I know that sounds weird, and I want you to know that it is not some disordered sort of magical thinking. I don't have to read the new DSM 5 to know that I don't qualify for OCD, because I lack the concentration and stamina this disorder clearly requires.* I don't have the mental wherewithal to think obsessively about anything, so my worries about whether or not I locked my door and my concerns about the safety of our food supply would quickly be shooed out of my brain by "Oh look, something sparkly!" or "Do I smell french fries?" And let's face it, I am simply too lackadaisical to act compulsively. Even if I could muster the energy to repeatedly wash my hands or count street signs or clean kitchen surfaces, I would likely decide, sooner rather than later, to simply open my notebook, put it on my to do list, and move on.
The genesis of the lists is my insomnia, which usually presents itself as me lying in bed at about three a.m. (duh) thinking about things that need to be done or things that should have already been done or things I want to do... My mind flits from item to item, as I picture myself cleaning something or making a phone call or running an errand. I have some kind of aspirational insomnia, I guess, because I'm usually not thinking about the day that just happened, I'm thinking about the day to come. I'm a real Scarlett O'Hara, as far as that goes, because tomorrow (and usually the day after that) is always present to me, full of possibilities, yes, but mostly, full of responsibilities-- you know, things to do. I used to actually get up and write things down to simply get them out of my head. Once the duties were committed to paper, I could settle down and eventually sleep because I knew I wouldn't forget something. Now, when getting up to get the notebook most surely means waking a small someone who will need a glass of water or want to chat about their amazing unicorn dream, I am often able to settle down just by telling myself what will go on the list in the morning. See what I mean about why I could never make it as a compulsive?
So yes, I have notebooks full of years' worth of to do lists. I didn't even realize this was the case until I went through the old notebooks and noticed that most of the pages were not scraps of writing or inspirational quotes or ideas for businesses or things to make, but actually just lists of shit I had to get done. Mostly lists of not crossed off items. Recently, I missed doing almost everything on the day's list while I looked back at years of lists to see what I did, what I failed to do, and what I finally made myself do after weeks of putting it off. (Just a thought: what might be nearly compulsive is that I still have most of the notebooks I've used over the years. I made my last move across the country without many of my practical belongings, like say, a toaster, a sofa or a bathroom scale, but the crumpled box of notebooks got put on the truck early, tucked behind the front seat. That might be kinda crazy.)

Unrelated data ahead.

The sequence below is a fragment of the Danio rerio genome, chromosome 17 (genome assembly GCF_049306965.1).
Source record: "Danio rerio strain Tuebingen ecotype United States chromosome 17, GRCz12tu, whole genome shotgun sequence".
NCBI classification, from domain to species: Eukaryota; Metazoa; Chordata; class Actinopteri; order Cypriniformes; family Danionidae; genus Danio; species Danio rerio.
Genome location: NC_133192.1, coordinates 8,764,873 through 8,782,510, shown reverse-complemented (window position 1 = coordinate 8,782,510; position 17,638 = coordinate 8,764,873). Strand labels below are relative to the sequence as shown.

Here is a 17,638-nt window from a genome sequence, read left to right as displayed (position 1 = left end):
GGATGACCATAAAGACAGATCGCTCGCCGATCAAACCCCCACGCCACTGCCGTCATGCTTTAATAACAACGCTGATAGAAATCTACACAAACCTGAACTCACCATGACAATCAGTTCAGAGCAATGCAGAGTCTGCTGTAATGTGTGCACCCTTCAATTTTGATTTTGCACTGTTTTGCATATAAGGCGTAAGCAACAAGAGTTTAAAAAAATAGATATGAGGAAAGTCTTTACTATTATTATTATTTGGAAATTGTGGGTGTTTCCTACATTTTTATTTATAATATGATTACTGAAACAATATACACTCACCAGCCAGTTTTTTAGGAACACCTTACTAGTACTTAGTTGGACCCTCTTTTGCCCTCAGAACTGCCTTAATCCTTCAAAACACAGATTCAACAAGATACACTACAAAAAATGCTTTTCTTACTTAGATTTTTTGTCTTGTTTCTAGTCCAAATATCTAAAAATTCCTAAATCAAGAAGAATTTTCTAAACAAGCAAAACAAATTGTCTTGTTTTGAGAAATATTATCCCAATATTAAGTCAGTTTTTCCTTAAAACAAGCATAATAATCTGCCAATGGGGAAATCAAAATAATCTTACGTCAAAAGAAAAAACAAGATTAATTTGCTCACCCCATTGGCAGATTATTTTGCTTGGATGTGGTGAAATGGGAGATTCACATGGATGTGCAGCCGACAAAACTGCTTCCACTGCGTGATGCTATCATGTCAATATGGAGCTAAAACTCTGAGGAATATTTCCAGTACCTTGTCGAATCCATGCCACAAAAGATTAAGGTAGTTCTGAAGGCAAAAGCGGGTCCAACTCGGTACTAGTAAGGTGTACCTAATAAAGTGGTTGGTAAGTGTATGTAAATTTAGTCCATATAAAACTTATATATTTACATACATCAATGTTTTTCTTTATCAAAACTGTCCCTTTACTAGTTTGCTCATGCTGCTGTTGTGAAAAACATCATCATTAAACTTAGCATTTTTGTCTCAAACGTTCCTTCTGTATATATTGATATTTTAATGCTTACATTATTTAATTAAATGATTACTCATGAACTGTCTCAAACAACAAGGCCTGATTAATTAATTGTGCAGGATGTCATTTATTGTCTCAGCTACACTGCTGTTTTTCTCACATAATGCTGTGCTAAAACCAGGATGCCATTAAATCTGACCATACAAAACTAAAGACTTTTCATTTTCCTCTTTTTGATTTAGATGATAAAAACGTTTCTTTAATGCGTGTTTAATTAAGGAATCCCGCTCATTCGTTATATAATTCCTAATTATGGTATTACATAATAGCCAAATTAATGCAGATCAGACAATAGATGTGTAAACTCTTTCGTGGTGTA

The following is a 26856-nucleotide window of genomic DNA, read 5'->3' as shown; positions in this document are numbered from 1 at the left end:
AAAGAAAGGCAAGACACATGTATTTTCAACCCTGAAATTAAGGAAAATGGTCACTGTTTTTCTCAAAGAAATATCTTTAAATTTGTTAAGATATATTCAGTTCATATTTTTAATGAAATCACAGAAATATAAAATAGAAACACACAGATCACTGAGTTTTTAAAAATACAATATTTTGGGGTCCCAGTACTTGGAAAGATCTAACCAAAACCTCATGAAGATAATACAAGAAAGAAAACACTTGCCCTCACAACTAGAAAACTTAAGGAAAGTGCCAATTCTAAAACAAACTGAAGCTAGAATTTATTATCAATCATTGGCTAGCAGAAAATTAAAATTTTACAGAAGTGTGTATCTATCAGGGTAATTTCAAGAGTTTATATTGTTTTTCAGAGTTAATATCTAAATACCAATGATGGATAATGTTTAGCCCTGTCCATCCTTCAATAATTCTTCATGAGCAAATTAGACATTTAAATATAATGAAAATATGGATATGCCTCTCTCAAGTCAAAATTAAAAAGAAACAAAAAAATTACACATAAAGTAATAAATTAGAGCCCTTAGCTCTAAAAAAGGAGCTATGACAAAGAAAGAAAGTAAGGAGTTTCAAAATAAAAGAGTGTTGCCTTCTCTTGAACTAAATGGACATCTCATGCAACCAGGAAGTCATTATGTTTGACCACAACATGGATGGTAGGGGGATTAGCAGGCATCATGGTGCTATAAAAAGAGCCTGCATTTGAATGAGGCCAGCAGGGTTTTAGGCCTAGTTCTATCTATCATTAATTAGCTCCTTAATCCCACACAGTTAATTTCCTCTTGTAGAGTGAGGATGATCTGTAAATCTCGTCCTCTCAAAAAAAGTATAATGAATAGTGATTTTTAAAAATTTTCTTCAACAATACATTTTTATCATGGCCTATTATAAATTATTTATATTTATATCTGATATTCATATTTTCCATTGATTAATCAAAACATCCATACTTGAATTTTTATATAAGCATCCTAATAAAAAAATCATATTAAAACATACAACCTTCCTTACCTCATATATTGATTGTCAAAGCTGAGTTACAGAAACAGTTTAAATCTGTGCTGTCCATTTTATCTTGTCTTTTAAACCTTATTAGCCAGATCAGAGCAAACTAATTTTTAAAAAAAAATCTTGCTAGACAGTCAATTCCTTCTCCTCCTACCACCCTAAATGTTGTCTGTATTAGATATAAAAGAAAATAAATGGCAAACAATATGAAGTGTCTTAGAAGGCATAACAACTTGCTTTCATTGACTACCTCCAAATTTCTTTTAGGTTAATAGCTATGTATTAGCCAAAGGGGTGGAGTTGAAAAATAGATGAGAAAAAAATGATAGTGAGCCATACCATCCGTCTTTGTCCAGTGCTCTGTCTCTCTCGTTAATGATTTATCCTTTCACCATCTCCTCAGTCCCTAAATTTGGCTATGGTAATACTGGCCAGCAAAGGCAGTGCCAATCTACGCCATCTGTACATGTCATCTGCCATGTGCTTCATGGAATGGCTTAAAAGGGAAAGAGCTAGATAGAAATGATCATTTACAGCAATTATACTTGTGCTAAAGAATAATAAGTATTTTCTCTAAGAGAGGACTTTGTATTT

|I'm sure it is full of to do lists...|
As I mentioned earlier, I include easy tasks that I would do every day anyway, like "do dishes," or "get girls ready for school," to give myself something to cross off, so that the list doesn't seem so far-fetched. I also have less specific things like WRITE and COOK, which I guess are meant to motivate me to creatively fill in the details. Mostly though, I have lists of calls to make and chores to do and things to get at the store and stuff I have to do for family members. Every once in a while, I have fantasy items thrown in, just for chuckles, like NAP and PEDICURE.
Of course it's clear that I use the list as a way of making things seem manageable-- not that they are so unmanageable, but whatever helps you sleep and propels you through the day I think, must be okay. On a good day, the list provides both a plan for the day and evidence that I got something done, not just those easy ones I put on there. On the best day, the list is tangible proof that I know how to use my time wisely, because you know, your third grade teacher was right; just about everything in life really does come down to that. As an added bonus, the undone items always serve as seeds for the next day's list-- as if I didn't already have plenty of new things I think up when I can't fall asleep.
Of course, the list is also also a handy way to avoid doing some stuff. When the list includes something I don't want to do-- and the list always contains those items-- I can soothe myself for a little while by doing something I am less averse to, like cleaning a closet instead of cleaning a bathroom, or calling someone with a birthday wish instead of calling Sallie Mae to negotiate another loan deferment. Clearly, I'm getting things done. There are crossed off items, not just the easy ones. But I do notice that an item can make the list every day for a week (or longer) until it becomes the thing I can do to avoid something even less palatable. See, it's a system. A coping mechanism. A way of life.
I'd like to write more, but really, I've got a whole list of things to do.
*To be clear, I am not making fun of anyone genuinely struggling with OCD-- I am using it to point out some of my own shortcomings.
To do list image found here.